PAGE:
As publishers emerge from the fog of the Covid-19 pandemic, it’s becoming increasingly clear that many aspects of the industry have changed permanently — including the workforce itself.
Digiday+ Research surveyed publisher professionals several times between the second quarter of 2021 and the third quarter of this year to take stock of the state of work in the industry. The results revealed that publishers are heading back to the office — or are at least ready to. But the future of full-time office work certainly looks different for publisher pros than it did before the pandemic.
Over the last year and a half, the percentage of publisher execs who haven’t worked in an office full-time in the past year has trended downward, from 84% in Q2 of last year to 69% in Q3 of this year. Meanwhile, the percentage of those who said they are willing to go into the office full-time within the next month has jumped from 10% to 35% over the same period. And the percentage of those who actually have gone back to the office full-time in the past month has increased from 11% to 29%, Digiday’s survey found.
However, the percentage of publishers who haven’t gone into the office full-time in the past year remains very high: 69% of respondents to Digiday’s survey fall into this group. And, very interestingly, the percentage of those who are not willing to work full-time in an office in the next year has trended upward: from 33% in Q2 of last year to 53% in Q3 of this year.
This brings us to publishers’ future of work heavily leaning toward being remote — or at least hybrid.
While Digiday’s survey found that a significant number of publishers might not want to go back to full-time office life, respondents’ reception to hybrid work options was much warmer. For example, the percentage of publisher pros who are willing to go into the office at least once in the next month shot up from slightly more than a third in Q2 of last year to 84% in Q3 of this year. Meanwhile, the percentage of those who have actually gone into the office at least once in the last month has trended strongly upward from 30% a year and a half ago to more than three-quarters now, Digiday’s survey found.
At the same time, nearly half of respondents to Digiday’s survey said they hadn’t gone into the office even once in the past year in Q2 of 2021. That number is down to 13% in Q3 of this year.
Regardless of their office status, Digiday’s survey found that publishers are back to meeting in-person: The percentage of publisher pros who haven’t attended an in-person business meeting in the past year hit a low of only 4% in Q3 of this year.
Meanwhile, the percentages of those who have attended in-person meetings in the past month and who are willing to do so in the next month shot upward over the last year and a half: Three-quarters of respondents said they attended an in-person business meeting in the past month this summer, compared with only 13% in Q2 2021, and 87% said they are willing to attend an in-person meeting in the next month in the most recent survey, compared with 31% in Q2 of last year.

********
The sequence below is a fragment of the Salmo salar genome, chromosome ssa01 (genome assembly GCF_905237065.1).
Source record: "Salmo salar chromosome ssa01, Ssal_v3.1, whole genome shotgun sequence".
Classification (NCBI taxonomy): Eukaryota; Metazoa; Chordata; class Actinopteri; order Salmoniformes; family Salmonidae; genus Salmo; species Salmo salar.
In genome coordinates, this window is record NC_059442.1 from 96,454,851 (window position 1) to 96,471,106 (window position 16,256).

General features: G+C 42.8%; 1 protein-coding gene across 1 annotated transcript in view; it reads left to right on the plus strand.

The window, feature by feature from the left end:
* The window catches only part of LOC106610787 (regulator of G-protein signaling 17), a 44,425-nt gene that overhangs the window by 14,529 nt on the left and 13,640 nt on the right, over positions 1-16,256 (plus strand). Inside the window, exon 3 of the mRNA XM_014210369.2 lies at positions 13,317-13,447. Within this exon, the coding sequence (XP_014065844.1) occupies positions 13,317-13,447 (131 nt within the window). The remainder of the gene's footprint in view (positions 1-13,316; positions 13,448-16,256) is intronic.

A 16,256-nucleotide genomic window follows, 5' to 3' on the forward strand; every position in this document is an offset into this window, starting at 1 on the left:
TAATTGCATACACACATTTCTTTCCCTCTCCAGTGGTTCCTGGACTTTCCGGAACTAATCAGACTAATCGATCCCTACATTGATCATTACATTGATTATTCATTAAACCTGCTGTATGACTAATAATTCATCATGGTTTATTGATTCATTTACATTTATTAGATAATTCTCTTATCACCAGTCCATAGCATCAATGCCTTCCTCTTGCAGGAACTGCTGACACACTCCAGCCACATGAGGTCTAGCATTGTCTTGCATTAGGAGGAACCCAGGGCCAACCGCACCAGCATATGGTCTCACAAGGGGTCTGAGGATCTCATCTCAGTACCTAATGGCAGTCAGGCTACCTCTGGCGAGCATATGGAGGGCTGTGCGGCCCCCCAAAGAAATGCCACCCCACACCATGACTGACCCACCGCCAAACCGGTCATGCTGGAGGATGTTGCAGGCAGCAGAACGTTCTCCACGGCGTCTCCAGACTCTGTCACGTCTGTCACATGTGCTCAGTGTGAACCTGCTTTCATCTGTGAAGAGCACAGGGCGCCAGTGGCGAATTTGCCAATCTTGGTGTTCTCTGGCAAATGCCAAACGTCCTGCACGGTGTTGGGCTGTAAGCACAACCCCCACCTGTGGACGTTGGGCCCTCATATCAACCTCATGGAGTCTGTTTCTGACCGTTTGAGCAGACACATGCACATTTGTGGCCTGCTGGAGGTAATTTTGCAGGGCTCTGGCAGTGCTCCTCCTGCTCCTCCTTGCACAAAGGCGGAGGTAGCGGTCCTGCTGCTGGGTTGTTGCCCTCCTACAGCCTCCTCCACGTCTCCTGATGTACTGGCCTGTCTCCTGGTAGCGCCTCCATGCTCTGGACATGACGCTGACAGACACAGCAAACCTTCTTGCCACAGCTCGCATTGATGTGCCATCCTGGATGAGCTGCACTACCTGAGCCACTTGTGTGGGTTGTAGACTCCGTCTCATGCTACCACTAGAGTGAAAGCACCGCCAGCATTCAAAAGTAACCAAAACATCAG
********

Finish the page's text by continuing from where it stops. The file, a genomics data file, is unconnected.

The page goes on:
Why media agencies are prioritizing building privacy expertise this year as a host of new laws roll out
With privacy restrictions tightening, agencies are faced with having to step up their privacy practices this year.
Media Briefing: Market check on which ad categories are spending on publisher campaigns
Travel, auto and CPG are all spending with publishers this quarter, while tech, finance and beauty seem to be keeping their wallets shut.
Dentsu’s podcast celebrating Black empowerment tries to do its part to fill the advertising inequity gap
The Dentsu-backed More Than That with Gia Peppers kicked off season 3 last week, featuring several major advertisers (and Dentsu clients) including Procter & Gamble, General Motors, Kroger and Mastercard.
SponsoredAdvertising predictions that will shake up the media industry in 2023
Chris Kelly, CEO, Upwave Like many people, marketers and advertisers were ready to see 2022 come to a close. A year that started off promising was assailed by inflation, layoffs and the disastrous effects of RSV, the flu and additional COVID strains. Still, despite an uncertain outlook for 2023, there are plenty of reasons for […]
The Athletic’s Sebastian Tomich is looking beyond ads and subscriptions to reach profitability
The Athletic's path to profitability is set for 2025, and to achieve this goal, chief commercial officer Sebastian Tomich is focused on more than just selling ads directly to prospective advertisers.
How newsroom unions intervene when members get laid off
Amid the recent wave of media layoffs, here are some of the ways newsroom unions are intervening.